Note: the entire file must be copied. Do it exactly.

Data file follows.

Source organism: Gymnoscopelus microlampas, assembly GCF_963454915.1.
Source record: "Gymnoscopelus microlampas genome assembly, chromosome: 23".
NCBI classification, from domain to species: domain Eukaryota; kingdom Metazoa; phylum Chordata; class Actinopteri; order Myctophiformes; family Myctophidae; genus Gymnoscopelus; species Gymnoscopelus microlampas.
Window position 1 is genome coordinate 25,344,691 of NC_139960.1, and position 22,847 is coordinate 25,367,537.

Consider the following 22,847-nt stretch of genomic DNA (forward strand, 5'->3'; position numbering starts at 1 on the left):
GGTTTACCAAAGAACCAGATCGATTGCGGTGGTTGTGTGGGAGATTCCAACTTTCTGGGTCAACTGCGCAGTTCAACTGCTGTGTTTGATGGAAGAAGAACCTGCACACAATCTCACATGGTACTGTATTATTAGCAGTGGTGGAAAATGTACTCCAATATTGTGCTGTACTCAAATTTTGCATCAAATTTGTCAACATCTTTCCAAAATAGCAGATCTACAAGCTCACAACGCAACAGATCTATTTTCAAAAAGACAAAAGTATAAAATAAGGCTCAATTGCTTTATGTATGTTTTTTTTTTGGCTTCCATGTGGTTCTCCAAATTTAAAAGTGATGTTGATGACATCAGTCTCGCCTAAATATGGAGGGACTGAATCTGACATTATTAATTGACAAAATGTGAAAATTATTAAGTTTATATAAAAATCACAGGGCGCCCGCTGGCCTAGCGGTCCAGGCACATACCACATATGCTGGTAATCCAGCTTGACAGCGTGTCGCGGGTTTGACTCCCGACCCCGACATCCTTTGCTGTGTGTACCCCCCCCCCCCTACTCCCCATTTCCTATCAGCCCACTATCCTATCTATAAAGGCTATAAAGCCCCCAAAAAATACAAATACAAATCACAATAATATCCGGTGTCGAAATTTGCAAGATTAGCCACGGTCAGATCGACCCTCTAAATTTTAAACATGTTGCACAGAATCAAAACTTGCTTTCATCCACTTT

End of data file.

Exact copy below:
Source organism: Gymnoscopelus microlampas, assembly GCF_963454915.1.
Source record: "Gymnoscopelus microlampas genome assembly, chromosome: 23".
NCBI classification, from domain to species: domain Eukaryota; kingdom Metazoa; phylum Chordata; class Actinopteri; order Myctophiformes; family Myctophidae; genus Gymnoscopelus; species Gymnoscopelus microlampas.
Window position 1 is genome coordinate 25,344,691 of NC_139960.1, and position 22,847 is coordinate 25,367,537.

Consider the following 22,847-nt stretch of genomic DNA (forward strand, 5'->3'; position numbering starts at 1 on the left):
GGTTTACCAAAGAACCAGATCGATTGCGGTGGTTGTGTGGGAGATTCCAACTTTCTGGGTCAACTGCGCAGTTCAACTGCTGTGTTTGATGGAAGAAGAACCTGCACACAATCTCACATGGTACTGTATTATTAGCAGTGGTGGAAAATGTACTCCAATATTGTGCTGTACTCAAATTTTGCATCAAATTTGTCAACATCTTTCCAAAATAGCAGATCTACAAGCTCACAACGCAACAGATCTATTTTCAAAAAGACAAAAGTATAAAATAAGGCTCAATTGCTTTATGTATGTTTTTTTTTTGGCTTCCATGTGGTTCTCCAAATTTAAAAGTGATGTTGATGACATCAGTCTCGCCTAAATATGGAGGGACTGAATCTGACATTATTAATTGACAAAATGTGAAAATTATTAAGTTTATATAAAAATCACAGGGCGCCCGCTGGCCTAGCGGTCCAGGCACATACCACATATGCTGGTAATCCAGCTTGACAGCGTGTCGCGGGTTTGACTCCCGACCCCGACATCCTTTGCTGTGTGTACCCCCCCCCCCCTACTCCCCATTTCCTATCAGCCCACTATCCTATCTATAAAGGCTATAAAGCCCCCAAAAAATACAAATACAAATCACAATAATATCCGGTGTCGAAATTTGCAAGATTAGCCACGGTCAGATCGACCCTCTAAATTTTAAACATGTTGCACAGAATCAAAACTTGCTTTCATCCACTTT